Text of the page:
Steve Zakuani: From Broken to Whole
Updated: Mar 7, 2018
Original publication: Huffington Post 📷
“My life was saved between sixteen and eighteen,” freshly retired Seattle Sounders player, Steve Zakuani recently told me at a park bench during an interview at the city’s South Lake Union area. “Without the support of mentors during those two years, I wouldn’t be here today.”
The mentors Steve refers to are Mr. Goodison — a former teacher at his school in Tottenham, London, who hand selected him to participate in an after school program for kids who were “in danger of not making it” and Myles Munroe — a motivational speaker who Steve was coerced into seeing in 2005; their encounter would soon flourish into a father-son-like bond until Myles tragically passed away recently in a plane crash, just prior to the release of 500 Days, Steve’s first book.
“Myles helped me to realize early on that what I do, whether I became an athlete, doctor, or whatever, can be separate from who I am because what you do isn’t forever” — a perspective that was invaluable in April, 2011 (the peak of Steve’s career) when, during an unusually aggressive tackle by a Colorado Rapids midfielder, his leg was shattered in two places.
He went on to say, “Had I not known these things about life at such a young age, retiring would have crushed me. Some guys I’ve talked to recently who are high-profile and retired this year are struggling and don’t know what to do but that’s who they’ve been their whole life — a footballer. I have learned to wear many hats. I have my own DNA, fingerprints and all of that and that makes me feel valuable. I live from that space. It took me a while to get there.”
“Zak” (as he’s often referred), originally from the Congo — who still retains a sharp memory of men standing outside his front door with guns as a young child — has come a long way since his self-proclaimed “black sheep of the family” days as a youngster when he was a lost soul, running with a precarious crowd in the low-income and gang-infested neighborhood of Tottenham.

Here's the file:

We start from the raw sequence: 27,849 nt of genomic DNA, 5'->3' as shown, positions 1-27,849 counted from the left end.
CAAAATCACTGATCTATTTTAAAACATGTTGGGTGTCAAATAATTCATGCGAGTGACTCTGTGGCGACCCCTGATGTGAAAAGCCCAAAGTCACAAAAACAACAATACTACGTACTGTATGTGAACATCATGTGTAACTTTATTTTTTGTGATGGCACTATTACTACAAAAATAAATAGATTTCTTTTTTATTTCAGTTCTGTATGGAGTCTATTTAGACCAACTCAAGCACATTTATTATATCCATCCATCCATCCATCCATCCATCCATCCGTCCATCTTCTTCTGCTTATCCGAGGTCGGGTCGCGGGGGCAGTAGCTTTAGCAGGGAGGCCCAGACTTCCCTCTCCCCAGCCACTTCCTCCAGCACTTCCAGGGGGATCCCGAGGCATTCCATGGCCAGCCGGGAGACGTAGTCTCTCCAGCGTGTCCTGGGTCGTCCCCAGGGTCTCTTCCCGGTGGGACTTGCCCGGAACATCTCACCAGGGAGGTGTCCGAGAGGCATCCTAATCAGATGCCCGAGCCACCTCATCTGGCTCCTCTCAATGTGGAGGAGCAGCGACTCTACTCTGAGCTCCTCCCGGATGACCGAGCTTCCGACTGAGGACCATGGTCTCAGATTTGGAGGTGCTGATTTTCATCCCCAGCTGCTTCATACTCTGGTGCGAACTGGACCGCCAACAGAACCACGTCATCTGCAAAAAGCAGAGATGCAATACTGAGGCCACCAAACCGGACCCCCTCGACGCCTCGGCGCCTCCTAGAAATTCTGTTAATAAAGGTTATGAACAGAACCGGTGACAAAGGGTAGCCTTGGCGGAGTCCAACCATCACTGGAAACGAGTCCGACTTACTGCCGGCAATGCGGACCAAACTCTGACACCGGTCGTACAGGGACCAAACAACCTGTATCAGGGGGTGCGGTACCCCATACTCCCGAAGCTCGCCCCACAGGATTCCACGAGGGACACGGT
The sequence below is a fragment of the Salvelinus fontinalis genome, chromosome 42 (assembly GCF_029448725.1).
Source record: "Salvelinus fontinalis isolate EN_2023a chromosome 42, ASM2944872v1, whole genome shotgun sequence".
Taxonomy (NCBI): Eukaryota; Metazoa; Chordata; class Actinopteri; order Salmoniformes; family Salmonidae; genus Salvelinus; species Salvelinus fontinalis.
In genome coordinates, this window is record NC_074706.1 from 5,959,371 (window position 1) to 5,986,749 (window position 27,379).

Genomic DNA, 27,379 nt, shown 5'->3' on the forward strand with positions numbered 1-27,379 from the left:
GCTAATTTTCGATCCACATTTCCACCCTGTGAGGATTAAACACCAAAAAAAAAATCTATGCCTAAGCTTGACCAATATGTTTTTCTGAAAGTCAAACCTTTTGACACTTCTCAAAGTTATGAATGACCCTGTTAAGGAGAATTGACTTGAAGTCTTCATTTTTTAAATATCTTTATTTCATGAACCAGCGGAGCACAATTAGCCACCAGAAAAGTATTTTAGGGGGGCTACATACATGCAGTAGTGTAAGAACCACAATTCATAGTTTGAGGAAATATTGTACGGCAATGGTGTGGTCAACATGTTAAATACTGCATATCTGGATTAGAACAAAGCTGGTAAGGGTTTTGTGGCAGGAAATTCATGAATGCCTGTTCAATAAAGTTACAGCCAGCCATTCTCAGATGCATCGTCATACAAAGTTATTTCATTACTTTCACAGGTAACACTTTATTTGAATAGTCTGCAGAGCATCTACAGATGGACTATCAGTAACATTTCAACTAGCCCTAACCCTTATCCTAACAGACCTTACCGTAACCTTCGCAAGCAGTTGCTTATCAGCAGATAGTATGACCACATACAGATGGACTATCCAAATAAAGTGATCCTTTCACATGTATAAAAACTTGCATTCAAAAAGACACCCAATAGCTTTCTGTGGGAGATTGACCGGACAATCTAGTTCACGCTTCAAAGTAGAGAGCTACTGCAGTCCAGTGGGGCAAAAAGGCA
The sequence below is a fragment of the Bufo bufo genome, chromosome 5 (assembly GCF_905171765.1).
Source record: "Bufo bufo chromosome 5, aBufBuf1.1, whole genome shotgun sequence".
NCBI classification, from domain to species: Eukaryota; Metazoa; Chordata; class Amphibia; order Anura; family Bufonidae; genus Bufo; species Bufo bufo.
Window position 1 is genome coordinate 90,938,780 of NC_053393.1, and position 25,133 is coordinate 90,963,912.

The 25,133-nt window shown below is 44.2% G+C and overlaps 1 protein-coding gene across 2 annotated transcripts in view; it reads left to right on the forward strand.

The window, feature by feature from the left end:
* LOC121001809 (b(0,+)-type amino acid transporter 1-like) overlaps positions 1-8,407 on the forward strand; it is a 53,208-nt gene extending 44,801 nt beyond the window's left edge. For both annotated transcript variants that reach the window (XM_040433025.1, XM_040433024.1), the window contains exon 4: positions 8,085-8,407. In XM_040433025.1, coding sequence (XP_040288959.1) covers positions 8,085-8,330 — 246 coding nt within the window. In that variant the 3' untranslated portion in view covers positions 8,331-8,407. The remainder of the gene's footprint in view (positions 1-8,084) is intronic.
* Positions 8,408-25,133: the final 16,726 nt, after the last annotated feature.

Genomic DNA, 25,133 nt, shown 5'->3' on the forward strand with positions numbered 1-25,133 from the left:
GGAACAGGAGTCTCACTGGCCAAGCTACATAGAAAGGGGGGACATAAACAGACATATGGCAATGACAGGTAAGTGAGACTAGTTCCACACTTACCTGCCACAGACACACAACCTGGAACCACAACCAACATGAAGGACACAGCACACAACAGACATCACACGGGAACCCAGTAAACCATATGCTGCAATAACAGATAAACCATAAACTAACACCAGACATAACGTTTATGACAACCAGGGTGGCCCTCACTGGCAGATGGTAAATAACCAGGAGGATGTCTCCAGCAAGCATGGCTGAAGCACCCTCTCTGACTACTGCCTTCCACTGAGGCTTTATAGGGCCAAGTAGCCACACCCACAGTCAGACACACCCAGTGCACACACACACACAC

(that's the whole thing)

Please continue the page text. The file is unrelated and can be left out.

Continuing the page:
“My mom was always in my corner. She was sympathetic. She was the key back then when I was getting into all of that trouble and I doubt I would have a relationship with my parents now if it weren’t for her,” he said with gratitude pouring from his words.
Millions of people viewed the footage of the moment when Steve’s leg was flying in the air like a rag doll’s, listless and unrecognizable. It was the accident that you can’t bare to see but do, reluctantly, with one eye open while wincing. Despite the attack by opposition player, Brian Muller, he has come to terms with it: “It was one moment that linked us forever. It changed his life as well as mine. He and I can never escape that moment.”
In 500 Days, — the amount of time between his grueling rehabilitation and recovery of his tibia/fibula break and subsequent return to the game — he refers to his fervent studies of prior world leaders: “It’s still mind-blowing to me that leaders like Nelson Mandela never had any sort of formal leadership training and how he grew into even more of a leader during all of those years in prison. Never did he ask anyone to follow him. They just did.” He went on to say, “I think kids these days are looking outside of themselves to others for answers, but it’s already inside of them.”
Retirement hasn’t been entirely ego-free and easy for Steve. He casually explained, “It was hard adjusting at first because I thought, I’ll never hear someone again, say, ‘Great game, Zakuani! Or cheering me on or asking for an autograph. But I did have that moment; that memory is for life.”
A characteristic of Steve’s that was a constant thread during our conversation was a pattern of circling back in recognition of his mentors and their crucial impact at such a pivotal period in his teenage life: “We were a group of kids headed in the wrong direction but Mr. Goodison made the time to meet with us every week after school and that’s where we learned life’s lessons that aren’t taught in the classroom: how to be a man, how to set goals and achieve them, and how to be prepared and responsible. He gave us everything he knew and said, ‘now go into the world and use it.'”
For now, the budding entrepreneur is focused on writing a second book, and developing his organization, Kingdom Hope. “I want Kingdom hope to help everyone to understand the power of a mentor. I wish everyone had a Mr. Goodison or Myles Monroe in their life but they don’t. When someone shows you what you can do with your life if changes the course of your destiny. Life calls everyone and when you say “yes” that’s when your leadership is born. You might not know how or where it’s going but things start coming your way. Life rewards you for saying, ‘yes,'” he told me with conviction.
As we departed, I couldn’t help but notice the unique prominent tattoos that blanketed each of Steve’s arms. “The one on my right is a crown over the African continent to remind me of my heritage in the Congo,” he explained. He reached his right hand to the t-shirt sleeve on his left arm and proudly lifted it, explaining, “And this is an eagle’s wings and a bible verse. I got it the day after the first goal I scored after my injury. The [bible] verse says something that I kept telling myself back then and say to myself now all the time: ‘Walk. Run. Fly.'”